(d) forming a ZnO/ZnMgO quantum well layer over said n-type ZnMgO layer, said ZnO/ZnMgO quantum well layer being formed by alternately laminating a ZnO layer and a ZnMgO layer;
(e) forming a p-type ZnMgO layer over said ZnO/ZnMgO quantum well layer; and
(f) forming a p-type ZnO layer over said p-type ZnMgO layer,
wherein said n-type ZnO layer is formed in a Zn rich condition in said step (b).
9. The manufacture method according to claim 8, wherein said Zn rich condition corresponds to a flux ratio of about 0.35 or smaller, the flux ratio being defied as kOJO/kZnJZn, where JZn, is a flux intensity of Zn, JO is a flux intensity of O radical, kZn is a Zn sticking coefficient indicating a bonding feasibility of Zn to an O terminated plane of ZnO crystal, and kO is an O sticking coefficient indicating a bonding feasibility of O to a Zn terminated plane of ZnO crystal.
10. The manufacture method according to claim 8, wherein in said step (b), said n-type ZnO layer is formed while a temperature of said substrate is set between about 740 C. and about 900 C.
11. The manufacture method according to claim 8, wherein step (b) includes doping impurities of at least one of gallium (Ga), aluminum (Al) and indium (In) to said n-type ZnO layer at a concentration between about 5.01017 cm−3 and about 7.01019 cm−3.
12. The manufacture method according to claim 8, wherein in said step (b), said n-type ZnO layer is formed by MBE.
13. The manufacture method according to claim 8, further comprising:
(g) forming an electrode connected to said n-type ZnO layer; and
(h) forming an electrode connected to said p-type ZnO layer.
14. A ZnO based semiconductor substrate, comprising:
a substrate; and
a ZnO based semiconductor film over the substrate, the ZnO based semiconductor film being doped with impurities at a concentration ranging from about 5.01017 cm−3 to about 7.01019 cm−3, the ZnO based semiconductor film having an activation ratio of the impurities of about 0.5 or higher.
15. The ZnO based semiconductor substrate according to claim 14, wherein the ZnO based semiconductor film includes ZnO crystal.
16. The ZnO based semiconductor substrate according to claim 14, wherein the ZnO based semiconductor film includes ZnO based compound crystal.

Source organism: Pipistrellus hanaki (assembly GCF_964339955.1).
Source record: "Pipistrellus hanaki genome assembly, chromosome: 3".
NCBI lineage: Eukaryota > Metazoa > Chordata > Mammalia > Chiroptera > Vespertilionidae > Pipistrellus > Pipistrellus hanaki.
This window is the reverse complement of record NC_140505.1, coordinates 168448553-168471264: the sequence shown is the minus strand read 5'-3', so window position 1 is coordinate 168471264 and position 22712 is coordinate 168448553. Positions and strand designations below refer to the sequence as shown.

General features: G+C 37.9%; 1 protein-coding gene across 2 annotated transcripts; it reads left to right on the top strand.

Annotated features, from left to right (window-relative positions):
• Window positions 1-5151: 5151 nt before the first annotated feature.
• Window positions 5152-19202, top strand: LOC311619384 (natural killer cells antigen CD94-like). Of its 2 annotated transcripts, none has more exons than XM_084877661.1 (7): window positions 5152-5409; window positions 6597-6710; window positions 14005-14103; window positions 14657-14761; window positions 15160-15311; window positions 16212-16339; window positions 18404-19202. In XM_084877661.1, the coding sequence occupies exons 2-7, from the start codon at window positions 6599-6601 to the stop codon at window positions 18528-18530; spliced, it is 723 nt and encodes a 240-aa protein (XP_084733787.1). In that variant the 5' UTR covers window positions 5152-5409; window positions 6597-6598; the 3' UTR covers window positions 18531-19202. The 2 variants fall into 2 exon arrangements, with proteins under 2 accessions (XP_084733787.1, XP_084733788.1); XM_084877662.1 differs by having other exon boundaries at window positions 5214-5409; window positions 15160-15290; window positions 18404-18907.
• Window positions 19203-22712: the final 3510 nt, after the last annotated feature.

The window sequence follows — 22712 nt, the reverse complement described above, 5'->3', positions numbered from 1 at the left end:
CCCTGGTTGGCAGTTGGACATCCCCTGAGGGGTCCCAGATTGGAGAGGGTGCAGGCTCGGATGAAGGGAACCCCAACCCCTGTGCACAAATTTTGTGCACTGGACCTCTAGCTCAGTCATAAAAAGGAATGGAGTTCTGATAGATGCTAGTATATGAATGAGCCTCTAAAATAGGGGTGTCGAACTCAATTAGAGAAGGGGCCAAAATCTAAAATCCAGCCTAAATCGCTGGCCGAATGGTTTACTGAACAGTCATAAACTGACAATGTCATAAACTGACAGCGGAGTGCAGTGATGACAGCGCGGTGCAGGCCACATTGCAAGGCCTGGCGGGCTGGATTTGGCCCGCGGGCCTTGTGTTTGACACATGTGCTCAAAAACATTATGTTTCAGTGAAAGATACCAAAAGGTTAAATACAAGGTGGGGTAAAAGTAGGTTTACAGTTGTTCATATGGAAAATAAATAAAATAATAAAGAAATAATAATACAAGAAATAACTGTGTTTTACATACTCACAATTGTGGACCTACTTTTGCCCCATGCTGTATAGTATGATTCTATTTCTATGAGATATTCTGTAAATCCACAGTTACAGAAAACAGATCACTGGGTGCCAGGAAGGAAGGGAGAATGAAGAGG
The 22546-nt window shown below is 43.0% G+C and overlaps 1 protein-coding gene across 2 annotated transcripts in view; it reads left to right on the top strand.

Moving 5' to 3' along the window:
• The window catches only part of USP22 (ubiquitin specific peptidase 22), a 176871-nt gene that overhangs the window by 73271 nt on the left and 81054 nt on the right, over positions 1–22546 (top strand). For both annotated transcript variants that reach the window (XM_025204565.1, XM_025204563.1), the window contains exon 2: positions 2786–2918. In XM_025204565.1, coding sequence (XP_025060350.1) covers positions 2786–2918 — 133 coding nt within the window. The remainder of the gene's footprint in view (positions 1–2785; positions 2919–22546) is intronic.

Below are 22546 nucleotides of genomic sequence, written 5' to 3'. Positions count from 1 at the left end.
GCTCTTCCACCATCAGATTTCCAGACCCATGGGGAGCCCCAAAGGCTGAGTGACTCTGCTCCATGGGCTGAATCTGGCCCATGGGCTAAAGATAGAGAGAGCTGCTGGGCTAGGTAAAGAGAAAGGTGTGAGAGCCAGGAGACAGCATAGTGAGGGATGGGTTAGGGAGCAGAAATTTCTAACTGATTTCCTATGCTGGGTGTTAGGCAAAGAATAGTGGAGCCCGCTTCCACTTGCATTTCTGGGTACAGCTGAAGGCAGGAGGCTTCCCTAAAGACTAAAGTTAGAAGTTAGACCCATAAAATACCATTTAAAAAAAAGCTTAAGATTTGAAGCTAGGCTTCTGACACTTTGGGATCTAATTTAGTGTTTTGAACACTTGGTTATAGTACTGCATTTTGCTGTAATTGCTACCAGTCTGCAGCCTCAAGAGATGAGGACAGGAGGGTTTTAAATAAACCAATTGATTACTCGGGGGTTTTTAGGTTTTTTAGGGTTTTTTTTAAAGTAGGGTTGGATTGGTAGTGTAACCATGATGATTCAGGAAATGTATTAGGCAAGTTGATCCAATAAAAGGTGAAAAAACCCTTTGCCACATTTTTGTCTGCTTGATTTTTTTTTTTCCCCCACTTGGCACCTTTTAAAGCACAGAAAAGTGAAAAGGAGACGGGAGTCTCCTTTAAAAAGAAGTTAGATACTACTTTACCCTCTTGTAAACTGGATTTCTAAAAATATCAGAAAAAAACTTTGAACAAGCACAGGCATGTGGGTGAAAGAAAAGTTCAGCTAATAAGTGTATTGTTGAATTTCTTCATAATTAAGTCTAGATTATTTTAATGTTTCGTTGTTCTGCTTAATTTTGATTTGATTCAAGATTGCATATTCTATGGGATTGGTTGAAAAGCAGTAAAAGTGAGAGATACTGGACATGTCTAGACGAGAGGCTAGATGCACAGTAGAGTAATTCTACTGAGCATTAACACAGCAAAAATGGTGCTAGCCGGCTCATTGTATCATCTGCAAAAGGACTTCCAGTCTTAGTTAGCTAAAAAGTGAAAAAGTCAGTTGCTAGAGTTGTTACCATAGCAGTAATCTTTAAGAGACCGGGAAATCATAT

17. The ZnO based semiconductor substrate according to claim 14, wherein the impurities include at least one of gallium (Ga), aluminum (Al) and indium (In).
18. The ZnO based semiconductor substrate according to claim 17, wherein the impurities include gallium (Ga).
19. A ZnO based light emitting device, comprising:
a plurality of n-side ZnO layers; and
at least one p-type ZnO layer electrically connected to one or more of the plurality of n-type ZnO layers,
wherein at least one of the plurality of n-side ZnO layers includes a ZnO based semiconductor film doped with impurities at a concentration ranging from about 5.01017 cm−3 to about 7.01019 cm−3, the ZnO based semiconductor film having an activation ratio of the impurities of about 0.5 or higher.
20. The ZnO based light emitting device according to claim 19, wherein said plurality of n-side ZnO layers include:
an n-type ZnO buffer layer on a Zn polarity plane of a substrate;
an n-type ZnO layer over said n-type ZnO buffer layer;
an n-type ZnMgO layer over said n-type ZnO layer; and
a ZnO/ZnMgO quantum well layer over said n-type ZnMgO layer, said ZnO/ZnMgO quantum well layer including alternate lamination of a ZnO layer and a ZnMgO layer,
wherein the at least one p-type ZnO layer includes:
a p-type ZnMgO layer over said ZnO/ZnMgO quantum well layer; and
a p-type ZnO layer over said p-type ZnMgO layer, and
wherein said n-type ZnO layer over said n-type ZnO buffer layer corresponds to said at least one of the plurality of n-side ZnO layers.